The Arch at Bragar
by Mary Macaulay
For a few moments of each summer weekday our quiet little corner of the Lewis village of Bragar is less quiet while the bus with the “towerists” stops and they all pile out to gaze at and photograph our Whalebone Arch. We, of course, never notice it, but we do find the visitors interesting and we do our best to answer their questions about the arch.
This, in a rather more leisurely way, is its story.
On a calm evening in September 1920, a few village boys out fishing spotted a large, shiny mass far out at sea. They thought it was an upturned ship and continued with their fishing, then went home and forgot about it.
By the next morning the “ship” had floated in to Geodha Nam Muc, and was seen to be an enormous 80 foot long blue whale. It had a harpoon stuck in its back, a long, thick rope trailing from it. This was not the first wounded whale to drift in on the powerful current, indeed the inlet must have been named from some earlier whale. Muc-mhara is the Gaelic for whale. The creature was jammed in a dangerous and inaccessible spot, so some of the more intrepid mariners decided to tow it into Bragar Bay.
As the Stornoway Gazette of the time reported:
“The spirit that daunted the Hun was not to be beaten by the dangers of the currents, and two small boats contrived to pull it safely round the headland to Bragar Bay.”
Once it was on the foreshore the whale attracted even more attention. It was regarded as sacrosanct because of official interest in the preservation and removal of such a magnificent specimen. Soon a whaling boat from Amhuinnsuidhe was sent to tow it away.
Perhaps it was lack of Hun-daunting experience that foiled their attempts to navigate. They retired, whaleless, to Harris.
But still the authorities maintained an interest, and the enormous mass lay rotting on the shore while they thought about it. The stench, when the wind blew westerly (as it usually did), almost choked the villagers and strong representations were made for permission to have the beast disposed of. At last, when the folk of Bragar thought they must be in danger of all manner of plagues, permission was given and activity began.
The black, rubbery portion known as whalebone was first removed by an enterprising group who placed it in Loch an Duine, a freshwater loch, in the hope of selling it. Alas for these hopes, no successful deal was ever made. A man came from the mainland to bargain for it, but it appears to have rotted away in the loch.
The blubber was put to a great number of uses, now mostly forgotten. It was use with tar, as a disinfectant (dip not yet being available); to oil wool before carding; as a fuel oil, an ointment for burns, and even, in extremis, an internal medicine (a pretty gruesome medicine, from all accounts: one lady told me of a boy who inadvertently sucked one blubbery finger and promptly parted with his breakfast).
To fill a bottle one had just to stick a knife in the blubber and hold the bottle underneath till it filled. Cartloads, creel loads, bottlefuls were transported all over the village and round about. Soon the massive skeleton lay bare. The useless intestinal parts were floated out to sea. The thick ropes, of which there were 50 fathoms, were cut up into threshing ropes.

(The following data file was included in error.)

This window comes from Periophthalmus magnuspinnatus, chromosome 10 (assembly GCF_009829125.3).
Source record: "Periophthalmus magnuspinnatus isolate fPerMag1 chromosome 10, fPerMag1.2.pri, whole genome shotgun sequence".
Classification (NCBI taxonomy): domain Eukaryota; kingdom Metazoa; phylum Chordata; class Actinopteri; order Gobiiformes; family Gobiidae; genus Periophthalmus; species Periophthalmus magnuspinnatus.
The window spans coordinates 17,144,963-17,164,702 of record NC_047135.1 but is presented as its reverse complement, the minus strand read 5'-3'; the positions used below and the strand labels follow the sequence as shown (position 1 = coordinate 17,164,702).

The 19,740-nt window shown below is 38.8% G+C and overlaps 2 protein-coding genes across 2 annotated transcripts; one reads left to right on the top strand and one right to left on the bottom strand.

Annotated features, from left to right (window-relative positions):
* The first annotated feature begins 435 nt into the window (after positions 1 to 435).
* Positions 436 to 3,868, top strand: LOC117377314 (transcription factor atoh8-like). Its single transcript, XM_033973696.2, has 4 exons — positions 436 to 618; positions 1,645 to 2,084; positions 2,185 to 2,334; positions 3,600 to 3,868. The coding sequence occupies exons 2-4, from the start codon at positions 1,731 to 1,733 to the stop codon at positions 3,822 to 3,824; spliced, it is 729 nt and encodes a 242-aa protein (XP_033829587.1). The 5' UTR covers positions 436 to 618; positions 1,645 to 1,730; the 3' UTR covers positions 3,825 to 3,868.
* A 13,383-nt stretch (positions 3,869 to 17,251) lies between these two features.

The village postmaster and general merchant, Murdo Morrison, had taken a great interest in the whale, and had been a spokesman on behalf of his co-villagers in the matter of its disposal. He now decided to take the permanent memento of the monster, and was struck by the suitability of the lower mandible. It would make an ideal arch over his gateway at Lakefield, Bragar.
So, in the autumn of 1921, a procession wound its way from Bragar Bay over the rough tracks. There were two horses and many men hauling the enormous bones on a kind of sledge, with of course, many shouting small boys in tow. The death-dealing harpoon was also brought out to serve as a centrepiece. The bones could not be erected as they came out, it was discovered, because the centre part of each half was too soft. This was pared away until the harder bone was reached, thereby shortening the arch considerably. A skilled ironworker from Stornoway joined the bones at the apex with supporting iron studs down both sides, a decorative droplet shaped on top and the harpoon suspended in the middle.
The harpoon had itself caused a sensation, for while it was being cleaned and painted in the garage there was a deafening explosion and a shot from it drove a huge hole in the garage wall. Miraculously, no one was hurt. From this it was surmised that the whale had been wounded and not killed at sea because only one of the two shots had gone off; the animal’s maddened jerkings had forced the whaler to cut it loose.
Norman Morrison, a skilled stone-worker, erected the two pillars to support the arch you see today. Through the middle of each passes a hairpin-like band of iron, which keeps the bone in position. Wrought-iron gates were specially made to complete the archway.
It has stood there since despite the strong winds. The bone is now very dry and flaky where for 30 years it secreted oil. All too often pieces are prized off as souvenirs. In the old postcards sold by the late Mr Morrison the whalebone was said to be the largest on record. It is over 20 feet high and 40 feet across.
Where the whale came from remains a mystery. There were markings on the harpoon, which seemed to indicate oriental origins, and it was thought that the whale might have travelled hundreds of miles from the Antarctic whaling grounds.
Lord Leverhulme, who was active in Lewis at the time of its arrival, was most intrigued by the arch and offered to buy it. But it was not for sale at any price.
Mary Macaulay, 1980